Tokyo Twilight Ghost Hunters

With its grungy rock vibe, Tokyo Twilight is immediately appealing, and while it has a RPG combat system that takes some getting used to (you’re fighting battles by moving pieces around a bit of grid paper like it’s an old parlour game), once you get a hang of it, the game’s other strengths really come to the fore; incredible art design, excellent characterisation, and a fun Ghost Busters-meets-school-drama plot line.

Tears to Tiara II

Imagine Fire Emblem, but with a far, far more extensive plot between battle sequences. This is basically what Tears to Tiara II offers. As in Fire Emblem you’ll start out with a tiny force, squaring off against a powerful evil empire. But as you win battles, that force will grow. Meanwhile, there’s romance sub-plots, plenty of humour, and some really, really good tactics action sitting underneath there. Most people who might be interested in this kind of game are already comfortable with the structure because of Fire Emblem, so it’s another handy “gateway drug” to full-blown visual novels.

Saya No Uta

There are a lot of adult visual novels out there. Many of them are indeed terrible, aside from the nudity and the sex. We’re including Saya No Uta in this list because it’s an adult visual novel that just happens to be utterly brilliant as well. A deeply disturbing, horrific, extreme narrative, Saya No Uta will make you uncomfortable, and should make you uncomfortable, but in the style of the great transgressive artists from the Marquis De Sade through to Salvador Dali, the imagery of the game, and it’s ability to shake you to your core, is something that is worth experiencing. If games are art, and by extension visual novels are art, then this is one particularly good proof of that.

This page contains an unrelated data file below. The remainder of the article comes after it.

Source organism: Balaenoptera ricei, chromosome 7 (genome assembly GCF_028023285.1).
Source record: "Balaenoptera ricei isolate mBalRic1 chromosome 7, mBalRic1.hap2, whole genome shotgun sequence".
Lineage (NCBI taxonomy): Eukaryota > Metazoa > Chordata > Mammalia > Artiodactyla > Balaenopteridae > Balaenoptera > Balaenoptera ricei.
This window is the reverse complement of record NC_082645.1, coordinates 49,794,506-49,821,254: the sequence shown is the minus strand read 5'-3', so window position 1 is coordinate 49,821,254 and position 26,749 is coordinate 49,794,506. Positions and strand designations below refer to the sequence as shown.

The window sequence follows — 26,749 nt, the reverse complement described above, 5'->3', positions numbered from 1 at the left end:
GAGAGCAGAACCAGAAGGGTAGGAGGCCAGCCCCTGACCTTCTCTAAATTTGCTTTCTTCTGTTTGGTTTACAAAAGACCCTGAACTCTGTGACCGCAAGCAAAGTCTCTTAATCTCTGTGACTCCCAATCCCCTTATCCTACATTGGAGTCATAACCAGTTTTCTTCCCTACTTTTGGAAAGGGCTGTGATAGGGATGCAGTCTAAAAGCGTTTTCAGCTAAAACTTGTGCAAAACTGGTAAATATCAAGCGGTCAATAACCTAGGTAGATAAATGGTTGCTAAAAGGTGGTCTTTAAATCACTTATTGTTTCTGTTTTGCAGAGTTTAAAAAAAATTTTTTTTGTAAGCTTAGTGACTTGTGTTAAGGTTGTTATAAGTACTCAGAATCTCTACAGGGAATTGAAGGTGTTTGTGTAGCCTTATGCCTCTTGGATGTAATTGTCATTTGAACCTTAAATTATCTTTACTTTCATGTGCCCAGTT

Cherry High Comedy Club

Cherry High Comedy Club is a light-hearted introduction to one of the most common gameplay structures in visual novels. As you play, you’ll have competing demands over a limited amount of time, so you’ll need to “train” your character in such a way that she turns out to be good at the things you want her to be good at, while dealing with the consequences of her not being good in other areas. Because this is a fairly low-pressure example of the genre, it’s a good place to go to get a feel for the style before testing yourself on the more involved character simulators.

The Silver Case

The Silver Case is an excellent introduction to visual novels because it taps into a genre that most of us know well and love. From the Big Sleep through to Chinatown and on to L.A. Confidential, most of us know how noir hardboiled detective stories work, and with The Silver Case playing entirely to that genre, the familiarity makes the game immediately accessible and interesting. Noir detective stories are also exciting and intense, which will help mitigate the feeling that some might have that there’s not much activity in a visual novel.

Hatoful Boyfriend

This one’s an odd one, because it’s quite self-referential. It’s a dating game in which the (normally) human characters have been replaced with birds, and yes, the story is every bit as oddball as you might expect for a “pigeon dating game.” While newcomers will lose some of the humour when the game pokes fun at the visual novel genre, for much of the narrative, the humour is so surreal that everyone should enjoy most of the jokes on that level. And the game does take some oddly dark turns in places, which is as good of a way to introduce genre newbies to the visual novel’s love of a twist as any.

Now it’s your turn! Be sure to tell us what your favourite visual novels are, and recommend other titles to the newbies!

– Matt S.
Find me on Twitter: @digitallydownld

This is the bio under which all legacy articles are published (as in the 12,000-odd, before we moved to the new Website and platform). This is not a member of the DDNet Team. Please see the article's text for byline attribution.